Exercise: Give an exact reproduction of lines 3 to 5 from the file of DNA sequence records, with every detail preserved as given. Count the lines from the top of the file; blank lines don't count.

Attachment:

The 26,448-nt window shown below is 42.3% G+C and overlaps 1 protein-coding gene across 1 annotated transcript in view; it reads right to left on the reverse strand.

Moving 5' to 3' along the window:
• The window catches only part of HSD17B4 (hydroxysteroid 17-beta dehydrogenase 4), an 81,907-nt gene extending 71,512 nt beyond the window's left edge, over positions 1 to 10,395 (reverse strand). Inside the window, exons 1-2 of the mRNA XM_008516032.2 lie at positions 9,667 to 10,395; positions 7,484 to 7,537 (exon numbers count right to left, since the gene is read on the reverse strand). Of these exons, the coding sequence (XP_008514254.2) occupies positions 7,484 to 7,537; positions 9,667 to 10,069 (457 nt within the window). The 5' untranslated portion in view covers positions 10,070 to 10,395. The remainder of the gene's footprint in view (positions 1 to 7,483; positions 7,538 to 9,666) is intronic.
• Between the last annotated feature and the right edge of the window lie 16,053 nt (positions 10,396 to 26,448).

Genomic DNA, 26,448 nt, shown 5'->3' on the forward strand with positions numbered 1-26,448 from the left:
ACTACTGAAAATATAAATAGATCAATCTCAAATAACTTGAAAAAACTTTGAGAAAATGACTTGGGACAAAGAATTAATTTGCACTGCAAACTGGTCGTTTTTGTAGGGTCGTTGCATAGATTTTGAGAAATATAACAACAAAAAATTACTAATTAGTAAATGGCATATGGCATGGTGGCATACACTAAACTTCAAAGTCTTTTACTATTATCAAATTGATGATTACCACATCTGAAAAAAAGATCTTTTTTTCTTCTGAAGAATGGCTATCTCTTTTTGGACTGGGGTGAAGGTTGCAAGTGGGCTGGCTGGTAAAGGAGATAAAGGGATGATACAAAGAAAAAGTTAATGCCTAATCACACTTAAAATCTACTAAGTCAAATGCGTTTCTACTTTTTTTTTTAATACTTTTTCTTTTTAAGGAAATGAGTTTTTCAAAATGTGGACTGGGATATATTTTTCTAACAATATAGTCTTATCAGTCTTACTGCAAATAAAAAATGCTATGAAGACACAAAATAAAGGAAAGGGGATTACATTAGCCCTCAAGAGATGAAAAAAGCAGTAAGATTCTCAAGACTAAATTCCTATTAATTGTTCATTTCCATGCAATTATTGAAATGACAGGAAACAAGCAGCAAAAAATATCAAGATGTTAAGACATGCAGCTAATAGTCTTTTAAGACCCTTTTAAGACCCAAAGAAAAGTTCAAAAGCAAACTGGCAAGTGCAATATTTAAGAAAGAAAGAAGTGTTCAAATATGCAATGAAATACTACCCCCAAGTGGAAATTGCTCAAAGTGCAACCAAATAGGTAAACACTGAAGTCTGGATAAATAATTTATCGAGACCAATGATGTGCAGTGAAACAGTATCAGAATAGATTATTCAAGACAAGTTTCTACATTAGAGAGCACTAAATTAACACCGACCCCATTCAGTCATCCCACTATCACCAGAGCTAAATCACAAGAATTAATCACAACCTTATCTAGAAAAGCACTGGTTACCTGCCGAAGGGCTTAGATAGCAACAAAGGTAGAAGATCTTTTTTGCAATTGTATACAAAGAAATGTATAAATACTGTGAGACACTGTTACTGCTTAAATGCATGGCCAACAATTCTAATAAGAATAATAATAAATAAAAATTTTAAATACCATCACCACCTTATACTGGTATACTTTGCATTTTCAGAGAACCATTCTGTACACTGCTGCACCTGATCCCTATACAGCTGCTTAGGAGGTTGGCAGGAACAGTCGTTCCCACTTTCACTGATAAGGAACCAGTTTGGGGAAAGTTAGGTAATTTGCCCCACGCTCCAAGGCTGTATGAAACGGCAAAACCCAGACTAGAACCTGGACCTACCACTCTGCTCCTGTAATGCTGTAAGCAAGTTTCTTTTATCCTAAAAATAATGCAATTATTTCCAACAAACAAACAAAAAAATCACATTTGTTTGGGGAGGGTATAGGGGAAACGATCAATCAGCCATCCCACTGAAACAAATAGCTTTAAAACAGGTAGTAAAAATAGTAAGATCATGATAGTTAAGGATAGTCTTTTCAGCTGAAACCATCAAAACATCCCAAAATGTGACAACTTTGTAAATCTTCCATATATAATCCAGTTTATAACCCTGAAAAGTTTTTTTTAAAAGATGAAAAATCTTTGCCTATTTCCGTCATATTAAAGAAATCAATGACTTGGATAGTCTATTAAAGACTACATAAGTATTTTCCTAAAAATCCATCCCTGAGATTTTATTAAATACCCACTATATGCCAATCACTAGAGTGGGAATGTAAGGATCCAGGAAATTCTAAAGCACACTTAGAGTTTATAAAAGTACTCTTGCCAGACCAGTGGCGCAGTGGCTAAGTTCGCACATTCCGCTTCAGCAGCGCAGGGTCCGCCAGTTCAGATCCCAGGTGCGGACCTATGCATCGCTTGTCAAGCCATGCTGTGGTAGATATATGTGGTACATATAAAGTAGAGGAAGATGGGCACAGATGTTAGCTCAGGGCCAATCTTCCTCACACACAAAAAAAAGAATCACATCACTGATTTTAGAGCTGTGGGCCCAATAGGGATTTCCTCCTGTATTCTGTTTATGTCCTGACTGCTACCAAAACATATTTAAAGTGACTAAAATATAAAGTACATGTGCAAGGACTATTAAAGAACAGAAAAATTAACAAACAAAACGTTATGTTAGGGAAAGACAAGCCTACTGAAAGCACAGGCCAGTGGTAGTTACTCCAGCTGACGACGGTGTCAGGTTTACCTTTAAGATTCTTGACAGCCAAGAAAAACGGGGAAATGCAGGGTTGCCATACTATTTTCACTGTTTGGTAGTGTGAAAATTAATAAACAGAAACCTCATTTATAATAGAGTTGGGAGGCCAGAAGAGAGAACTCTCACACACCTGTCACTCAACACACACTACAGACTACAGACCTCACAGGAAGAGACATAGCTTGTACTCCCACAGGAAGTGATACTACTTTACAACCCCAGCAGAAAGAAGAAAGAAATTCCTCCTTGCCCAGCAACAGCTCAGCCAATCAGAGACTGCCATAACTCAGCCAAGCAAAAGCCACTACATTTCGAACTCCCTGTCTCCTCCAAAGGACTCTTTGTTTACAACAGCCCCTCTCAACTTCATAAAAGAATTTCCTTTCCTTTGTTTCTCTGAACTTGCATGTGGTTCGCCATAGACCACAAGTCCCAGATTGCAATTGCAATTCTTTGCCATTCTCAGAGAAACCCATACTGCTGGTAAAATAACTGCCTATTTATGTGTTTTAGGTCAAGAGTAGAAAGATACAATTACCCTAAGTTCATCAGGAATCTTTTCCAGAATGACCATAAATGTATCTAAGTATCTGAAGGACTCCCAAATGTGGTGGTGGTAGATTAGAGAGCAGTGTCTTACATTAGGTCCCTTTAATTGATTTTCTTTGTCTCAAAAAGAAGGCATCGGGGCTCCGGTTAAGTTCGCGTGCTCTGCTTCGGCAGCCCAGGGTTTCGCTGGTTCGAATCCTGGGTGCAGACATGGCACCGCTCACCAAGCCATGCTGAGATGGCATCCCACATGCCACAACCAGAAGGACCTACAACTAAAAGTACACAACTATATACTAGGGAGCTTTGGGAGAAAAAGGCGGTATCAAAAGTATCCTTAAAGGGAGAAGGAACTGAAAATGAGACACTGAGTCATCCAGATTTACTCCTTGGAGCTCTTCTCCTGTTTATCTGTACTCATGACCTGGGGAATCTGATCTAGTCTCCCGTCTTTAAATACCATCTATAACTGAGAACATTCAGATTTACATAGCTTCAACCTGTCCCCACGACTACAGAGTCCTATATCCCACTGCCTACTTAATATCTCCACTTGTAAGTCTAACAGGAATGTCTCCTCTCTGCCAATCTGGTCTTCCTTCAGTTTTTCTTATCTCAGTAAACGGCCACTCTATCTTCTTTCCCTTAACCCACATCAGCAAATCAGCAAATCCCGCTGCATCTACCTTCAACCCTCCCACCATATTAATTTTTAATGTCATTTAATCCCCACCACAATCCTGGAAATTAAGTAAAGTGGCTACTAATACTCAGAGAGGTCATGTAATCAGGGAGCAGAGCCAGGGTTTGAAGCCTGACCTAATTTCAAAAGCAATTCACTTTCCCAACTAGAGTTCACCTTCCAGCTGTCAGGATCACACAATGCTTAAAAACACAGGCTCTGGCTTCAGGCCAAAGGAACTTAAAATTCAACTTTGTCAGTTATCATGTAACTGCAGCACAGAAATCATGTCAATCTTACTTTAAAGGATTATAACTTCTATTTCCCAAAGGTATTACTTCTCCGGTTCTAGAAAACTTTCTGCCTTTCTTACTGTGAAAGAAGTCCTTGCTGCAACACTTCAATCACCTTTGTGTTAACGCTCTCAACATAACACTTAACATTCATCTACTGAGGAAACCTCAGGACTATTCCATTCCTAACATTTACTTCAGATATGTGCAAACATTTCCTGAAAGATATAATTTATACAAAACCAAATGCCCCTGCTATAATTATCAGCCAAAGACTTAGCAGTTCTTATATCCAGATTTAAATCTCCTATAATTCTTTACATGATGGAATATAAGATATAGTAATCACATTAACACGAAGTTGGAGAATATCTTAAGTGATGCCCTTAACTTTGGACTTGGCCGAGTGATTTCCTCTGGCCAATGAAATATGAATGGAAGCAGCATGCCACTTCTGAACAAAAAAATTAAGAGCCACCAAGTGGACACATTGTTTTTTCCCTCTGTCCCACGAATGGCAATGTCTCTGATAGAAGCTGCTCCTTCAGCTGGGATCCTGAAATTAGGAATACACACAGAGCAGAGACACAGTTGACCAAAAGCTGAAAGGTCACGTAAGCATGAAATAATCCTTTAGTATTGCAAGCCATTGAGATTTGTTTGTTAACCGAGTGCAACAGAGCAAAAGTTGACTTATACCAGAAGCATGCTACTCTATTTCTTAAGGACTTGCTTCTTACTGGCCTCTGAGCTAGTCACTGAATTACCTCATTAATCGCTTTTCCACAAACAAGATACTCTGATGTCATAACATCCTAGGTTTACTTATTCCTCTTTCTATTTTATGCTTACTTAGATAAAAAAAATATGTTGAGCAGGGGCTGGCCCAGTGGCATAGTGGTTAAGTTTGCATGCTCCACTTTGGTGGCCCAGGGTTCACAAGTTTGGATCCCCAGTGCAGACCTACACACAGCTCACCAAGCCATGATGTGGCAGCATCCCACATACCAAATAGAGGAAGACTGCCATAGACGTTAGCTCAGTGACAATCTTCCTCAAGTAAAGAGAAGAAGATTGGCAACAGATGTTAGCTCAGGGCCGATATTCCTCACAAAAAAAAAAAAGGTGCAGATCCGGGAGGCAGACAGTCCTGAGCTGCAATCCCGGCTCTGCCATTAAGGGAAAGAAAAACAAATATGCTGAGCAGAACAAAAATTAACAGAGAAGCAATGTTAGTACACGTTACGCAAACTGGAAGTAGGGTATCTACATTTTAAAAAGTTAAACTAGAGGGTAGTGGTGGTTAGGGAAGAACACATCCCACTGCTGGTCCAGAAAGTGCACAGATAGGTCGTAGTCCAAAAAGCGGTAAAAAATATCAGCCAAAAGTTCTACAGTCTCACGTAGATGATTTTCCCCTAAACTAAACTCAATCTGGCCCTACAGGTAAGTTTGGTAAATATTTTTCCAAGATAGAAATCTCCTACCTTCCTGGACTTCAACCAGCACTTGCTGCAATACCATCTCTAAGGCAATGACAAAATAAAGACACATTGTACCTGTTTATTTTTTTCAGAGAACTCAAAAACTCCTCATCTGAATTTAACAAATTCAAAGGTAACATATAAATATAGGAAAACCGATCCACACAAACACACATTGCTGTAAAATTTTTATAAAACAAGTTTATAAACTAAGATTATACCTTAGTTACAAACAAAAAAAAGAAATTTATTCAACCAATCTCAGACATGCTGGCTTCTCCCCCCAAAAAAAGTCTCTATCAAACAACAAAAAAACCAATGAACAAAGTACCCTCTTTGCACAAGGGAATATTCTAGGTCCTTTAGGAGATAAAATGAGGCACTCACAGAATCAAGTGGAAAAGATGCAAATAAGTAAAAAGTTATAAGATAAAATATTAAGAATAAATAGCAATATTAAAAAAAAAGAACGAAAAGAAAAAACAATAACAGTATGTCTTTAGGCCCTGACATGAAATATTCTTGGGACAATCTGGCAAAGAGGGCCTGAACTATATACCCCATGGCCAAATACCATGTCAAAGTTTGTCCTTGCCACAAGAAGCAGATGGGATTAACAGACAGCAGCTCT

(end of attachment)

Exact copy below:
• The window catches only part of HSD17B4 (hydroxysteroid 17-beta dehydrogenase 4), an 81,907-nt gene extending 71,512 nt beyond the window's left edge, over positions 1 to 10,395 (reverse strand). Inside the window, exons 1-2 of the mRNA XM_008516032.2 lie at positions 9,667 to 10,395; positions 7,484 to 7,537 (exon numbers count right to left, since the gene is read on the reverse strand). Of these exons, the coding sequence (XP_008514254.2) occupies positions 7,484 to 7,537; positions 9,667 to 10,069 (457 nt within the window). The 5' untranslated portion in view covers positions 10,070 to 10,395. The remainder of the gene's footprint in view (positions 1 to 7,483; positions 7,538 to 9,666) is intronic.
• Between the last annotated feature and the right edge of the window lie 16,053 nt (positions 10,396 to 26,448).

Genomic DNA, 26,448 nt, shown 5'->3' on the forward strand with positions numbered 1-26,448 from the left: